All Aboard! Exploring the Newfoundland Railway

Railway / Coastal History

Social/Economic Impact

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Education - School cars and Floating Libraries

The main line of the Newfoundland Railway stretched some 547 miles from St. John's to Port aux Basques. During the mid-1930s more than a dozen small, isolated settlements where railway workers and their families lived for part or all of the year were scattered along the line. Being far removed from regular schools, the children living in these settlements had no way to obtain a formal education. In response to the situation, the Department of Education and the Newfoundland Railway, in co-operation with the Anglo-Newfoundland Development Company, devised an imaginative approach involving a "School on Wheels." The Anglo-Newfoundland Development Company became involved as it too had employees in a similar situation. A.N.D. employees and their families were living along the private spurs connecting pulp and paper mills to the main line. The A.N.D. Company donated the school car, the Department of Education provided the teachers and the instructional materials and the railway assumed responsibility for maintenance and transporting the school from place to place.

The private passenger coach Shawnawdithit, named after the last known member of Newfoundland's Beothuk Indians, was converted into the school. The car was fifty-two feet long and nine feet wide, with windows along the sides and open platforms on each end. The travelling school was equipped with a desk for the teacher, a blackboard and removable tables to accommodate different-sized children. A gasoline-powered motor, vented outside, was used to provide power for a radio and interior lighting. A coal furnace was installed for heating and comfortable living quarters provided for the teacher. Between 1936-1942, from September to June, this mobile schoolhouse travelled back and forth along the main line of the Newfoundland Railway, stopping at each remote settlement for a few weeks at a time and bringing to the children of remote locations the opportunity to attend school. At a typical stop there would be six to fifteen children of all ages and grades. The teacher would also distribute library books and provide literacy training in the evening for any interested adult.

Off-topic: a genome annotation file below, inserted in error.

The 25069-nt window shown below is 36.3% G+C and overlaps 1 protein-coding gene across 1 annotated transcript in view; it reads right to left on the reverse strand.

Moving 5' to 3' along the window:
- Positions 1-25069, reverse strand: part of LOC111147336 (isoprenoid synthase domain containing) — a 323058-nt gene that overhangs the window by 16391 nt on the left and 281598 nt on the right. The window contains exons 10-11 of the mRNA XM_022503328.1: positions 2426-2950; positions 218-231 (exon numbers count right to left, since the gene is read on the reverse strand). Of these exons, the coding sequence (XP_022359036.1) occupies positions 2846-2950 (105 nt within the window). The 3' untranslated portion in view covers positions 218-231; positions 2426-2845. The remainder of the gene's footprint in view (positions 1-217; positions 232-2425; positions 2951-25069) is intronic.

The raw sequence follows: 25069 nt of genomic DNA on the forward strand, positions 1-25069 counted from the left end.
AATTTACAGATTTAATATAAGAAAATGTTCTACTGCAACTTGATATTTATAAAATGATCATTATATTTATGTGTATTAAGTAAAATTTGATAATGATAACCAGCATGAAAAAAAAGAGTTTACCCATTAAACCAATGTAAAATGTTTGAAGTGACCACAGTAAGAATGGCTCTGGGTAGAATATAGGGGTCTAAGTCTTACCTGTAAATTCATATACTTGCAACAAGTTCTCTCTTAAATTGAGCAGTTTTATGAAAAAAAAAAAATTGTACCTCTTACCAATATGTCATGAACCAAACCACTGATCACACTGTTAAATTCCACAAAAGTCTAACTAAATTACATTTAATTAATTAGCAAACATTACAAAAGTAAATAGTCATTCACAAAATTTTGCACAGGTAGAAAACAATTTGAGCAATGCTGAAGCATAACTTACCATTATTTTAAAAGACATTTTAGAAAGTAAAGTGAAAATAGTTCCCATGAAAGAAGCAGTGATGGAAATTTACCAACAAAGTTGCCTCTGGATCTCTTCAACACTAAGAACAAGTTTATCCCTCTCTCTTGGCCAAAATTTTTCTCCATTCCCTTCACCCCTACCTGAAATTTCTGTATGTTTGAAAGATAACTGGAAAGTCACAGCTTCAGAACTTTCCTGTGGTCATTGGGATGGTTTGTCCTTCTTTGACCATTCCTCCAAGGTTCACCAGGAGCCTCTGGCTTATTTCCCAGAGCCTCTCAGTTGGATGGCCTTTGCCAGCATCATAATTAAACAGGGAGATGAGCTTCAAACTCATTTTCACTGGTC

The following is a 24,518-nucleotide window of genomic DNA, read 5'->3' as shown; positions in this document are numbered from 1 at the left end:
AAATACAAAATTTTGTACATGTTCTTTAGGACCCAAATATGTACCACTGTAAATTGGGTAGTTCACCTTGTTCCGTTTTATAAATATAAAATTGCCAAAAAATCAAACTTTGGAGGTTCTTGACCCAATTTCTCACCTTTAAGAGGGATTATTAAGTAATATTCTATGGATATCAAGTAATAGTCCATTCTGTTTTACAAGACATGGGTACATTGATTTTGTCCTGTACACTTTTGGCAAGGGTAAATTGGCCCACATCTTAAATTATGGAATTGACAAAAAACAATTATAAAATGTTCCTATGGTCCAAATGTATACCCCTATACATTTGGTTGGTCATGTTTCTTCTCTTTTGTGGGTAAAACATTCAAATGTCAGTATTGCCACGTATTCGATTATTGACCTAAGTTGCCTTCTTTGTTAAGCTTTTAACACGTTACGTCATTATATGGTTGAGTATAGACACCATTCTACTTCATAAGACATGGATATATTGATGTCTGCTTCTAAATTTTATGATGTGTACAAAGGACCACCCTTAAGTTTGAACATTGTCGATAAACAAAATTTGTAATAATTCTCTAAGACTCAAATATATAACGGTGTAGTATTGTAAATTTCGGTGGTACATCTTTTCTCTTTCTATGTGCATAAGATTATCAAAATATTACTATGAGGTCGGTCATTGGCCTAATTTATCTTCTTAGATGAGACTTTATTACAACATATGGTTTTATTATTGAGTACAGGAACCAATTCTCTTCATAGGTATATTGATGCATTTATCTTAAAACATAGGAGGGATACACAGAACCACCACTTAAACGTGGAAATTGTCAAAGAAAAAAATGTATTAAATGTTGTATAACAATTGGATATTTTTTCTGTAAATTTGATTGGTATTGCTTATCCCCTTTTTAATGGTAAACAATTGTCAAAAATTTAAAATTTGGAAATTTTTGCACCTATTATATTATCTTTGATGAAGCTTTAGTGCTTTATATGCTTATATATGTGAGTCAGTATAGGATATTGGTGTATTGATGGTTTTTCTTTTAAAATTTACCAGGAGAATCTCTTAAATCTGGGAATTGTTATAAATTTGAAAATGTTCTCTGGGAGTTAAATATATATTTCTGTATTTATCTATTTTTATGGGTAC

June and August were months of travel for teachers. For some, June meant a visit to St. John's, to attend the summer school for teachers. For others, June was the month when school ended, to travel home for holidays. In late August, many teachers returned by boat to their previous schools, or assignments in a new community. In 1927, the Government, the Teachers' Association, and Memorial University College started an extensive Travelling Library Program, whereby special collections of books were sent by coastal boat to school teachers in over 150 communities where no permanent libraries existed.

Excursion ticket stub, 1912.
Excursion ticket stub of the Reid Newfoundland Company, August 7, 1912. Railway Coastal Museum.
School Car with group of students, Western Newfoundland, 1937.
Spruce Brook, Western Newfoundland, 1937. From 1936 to 1942, the Government, the Newfoundland Railway and the Anglo-Newfoundland Company, supplied a "school car" for the benefit of families along the Railway line. Spruce Brook was one of the larger communities served, with a population of 59 (1936 Census). Frank. M. Moores Collection.
The S.S. Sagona at the wharf in Brigus.
The S.S. Sagona at Brigus, at the early 1930s. The Sagona was one of the Coastal Boats involved in the Travelling Library Program. A.C. Hunter Collection, NLPL.